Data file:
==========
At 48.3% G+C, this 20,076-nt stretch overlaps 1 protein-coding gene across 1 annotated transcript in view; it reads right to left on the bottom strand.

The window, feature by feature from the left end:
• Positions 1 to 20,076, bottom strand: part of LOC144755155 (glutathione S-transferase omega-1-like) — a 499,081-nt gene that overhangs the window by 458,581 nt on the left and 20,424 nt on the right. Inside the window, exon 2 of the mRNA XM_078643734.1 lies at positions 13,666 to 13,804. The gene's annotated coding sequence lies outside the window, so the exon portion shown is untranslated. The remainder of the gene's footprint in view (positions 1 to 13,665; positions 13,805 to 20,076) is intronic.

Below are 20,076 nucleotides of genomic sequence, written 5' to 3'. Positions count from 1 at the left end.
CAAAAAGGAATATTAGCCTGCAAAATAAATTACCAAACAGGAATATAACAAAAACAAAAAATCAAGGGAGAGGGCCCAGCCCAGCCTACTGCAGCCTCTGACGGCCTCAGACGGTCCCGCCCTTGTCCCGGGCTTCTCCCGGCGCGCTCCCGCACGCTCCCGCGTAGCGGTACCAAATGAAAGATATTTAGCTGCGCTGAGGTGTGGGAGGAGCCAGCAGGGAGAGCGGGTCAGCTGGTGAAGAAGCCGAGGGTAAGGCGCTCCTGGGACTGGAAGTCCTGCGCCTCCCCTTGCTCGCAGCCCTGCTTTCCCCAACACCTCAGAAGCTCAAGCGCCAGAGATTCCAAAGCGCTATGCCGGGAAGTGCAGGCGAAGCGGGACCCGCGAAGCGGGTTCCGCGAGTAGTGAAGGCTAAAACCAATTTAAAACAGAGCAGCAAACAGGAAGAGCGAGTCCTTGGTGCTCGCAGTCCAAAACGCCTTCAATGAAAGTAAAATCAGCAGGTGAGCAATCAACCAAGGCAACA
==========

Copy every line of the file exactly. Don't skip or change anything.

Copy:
At 48.3% G+C, this 20,076-nt stretch overlaps 1 protein-coding gene across 1 annotated transcript in view; it reads right to left on the bottom strand.

The window, feature by feature from the left end:
• Positions 1 to 20,076, bottom strand: part of LOC144755155 (glutathione S-transferase omega-1-like) — a 499,081-nt gene that overhangs the window by 458,581 nt on the left and 20,424 nt on the right. Inside the window, exon 2 of the mRNA XM_078643734.1 lies at positions 13,666 to 13,804. The gene's annotated coding sequence lies outside the window, so the exon portion shown is untranslated. The remainder of the gene's footprint in view (positions 1 to 13,665; positions 13,805 to 20,076) is intronic.

Below are 20,076 nucleotides of genomic sequence, written 5' to 3'. Positions count from 1 at the left end.
CAAAAAGGAATATTAGCCTGCAAAATAAATTACCAAACAGGAATATAACAAAAACAAAAAATCAAGGGAGAGGGCCCAGCCCAGCCTACTGCAGCCTCTGACGGCCTCAGACGGTCCCGCCCTTGTCCCGGGCTTCTCCCGGCGCGCTCCCGCACGCTCCCGCGTAGCGGTACCAAATGAAAGATATTTAGCTGCGCTGAGGTGTGGGAGGAGCCAGCAGGGAGAGCGGGTCAGCTGGTGAAGAAGCCGAGGGTAAGGCGCTCCTGGGACTGGAAGTCCTGCGCCTCCCCTTGCTCGCAGCCCTGCTTTCCCCAACACCTCAGAAGCTCAAGCGCCAGAGATTCCAAAGCGCTATGCCGGGAAGTGCAGGCGAAGCGGGACCCGCGAAGCGGGTTCCGCGAGTAGTGAAGGCTAAAACCAATTTAAAACAGAGCAGCAAACAGGAAGAGCGAGTCCTTGGTGCTCGCAGTCCAAAACGCCTTCAATGAAAGTAAAATCAGCAGGTGAGCAATCAACCAAGGCAACA